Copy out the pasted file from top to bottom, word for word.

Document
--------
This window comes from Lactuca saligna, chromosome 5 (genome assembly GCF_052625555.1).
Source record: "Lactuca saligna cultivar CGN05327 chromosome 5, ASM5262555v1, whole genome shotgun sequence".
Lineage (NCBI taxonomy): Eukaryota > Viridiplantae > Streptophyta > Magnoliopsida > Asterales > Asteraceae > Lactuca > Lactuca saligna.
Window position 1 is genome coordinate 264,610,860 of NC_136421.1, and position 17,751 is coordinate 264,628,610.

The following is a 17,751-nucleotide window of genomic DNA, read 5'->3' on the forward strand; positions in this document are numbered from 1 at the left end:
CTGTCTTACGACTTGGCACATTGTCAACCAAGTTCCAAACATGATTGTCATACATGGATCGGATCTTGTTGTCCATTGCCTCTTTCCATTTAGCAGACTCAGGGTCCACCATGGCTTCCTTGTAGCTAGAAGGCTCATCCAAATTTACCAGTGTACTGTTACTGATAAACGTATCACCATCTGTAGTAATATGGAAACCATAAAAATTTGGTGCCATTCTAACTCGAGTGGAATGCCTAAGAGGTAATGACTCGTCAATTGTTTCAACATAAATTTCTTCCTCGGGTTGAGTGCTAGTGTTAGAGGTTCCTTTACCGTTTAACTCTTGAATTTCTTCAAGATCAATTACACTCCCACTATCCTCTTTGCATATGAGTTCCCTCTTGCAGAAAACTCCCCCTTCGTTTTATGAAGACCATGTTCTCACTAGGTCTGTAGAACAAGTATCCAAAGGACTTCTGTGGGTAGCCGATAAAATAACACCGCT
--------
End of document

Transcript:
This window comes from Lactuca saligna, chromosome 5 (genome assembly GCF_052625555.1).
Source record: "Lactuca saligna cultivar CGN05327 chromosome 5, ASM5262555v1, whole genome shotgun sequence".
Lineage (NCBI taxonomy): Eukaryota > Viridiplantae > Streptophyta > Magnoliopsida > Asterales > Asteraceae > Lactuca > Lactuca saligna.
Window position 1 is genome coordinate 264,610,860 of NC_136421.1, and position 17,751 is coordinate 264,628,610.

The following is a 17,751-nucleotide window of genomic DNA, read 5'->3' on the forward strand; positions in this document are numbered from 1 at the left end:
CTGTCTTACGACTTGGCACATTGTCAACCAAGTTCCAAACATGATTGTCATACATGGATCGGATCTTGTTGTCCATTGCCTCTTTCCATTTAGCAGACTCAGGGTCCACCATGGCTTCCTTGTAGCTAGAAGGCTCATCCAAATTTACCAGTGTACTGTTACTGATAAACGTATCACCATCTGTAGTAATATGGAAACCATAAAAATTTGGTGCCATTCTAACTCGAGTGGAATGCCTAAGAGGTAATGACTCGTCAATTGTTTCAACATAAATTTCTTCCTCGGGTTGAGTGCTAGTGTTAGAGGTTCCTTTACCGTTTAACTCTTGAATTTCTTCAAGATCAATTACACTCCCACTATCCTCTTTGCATATGAGTTCCCTCTTGCAGAAAACTCCCCCTTCGTTTTATGAAGACCATGTTCTCACTAGGTCTGTAGAACAAGTATCCAAAGGACTTCTGTGGGTAGCCGATAAAATAACACCGCT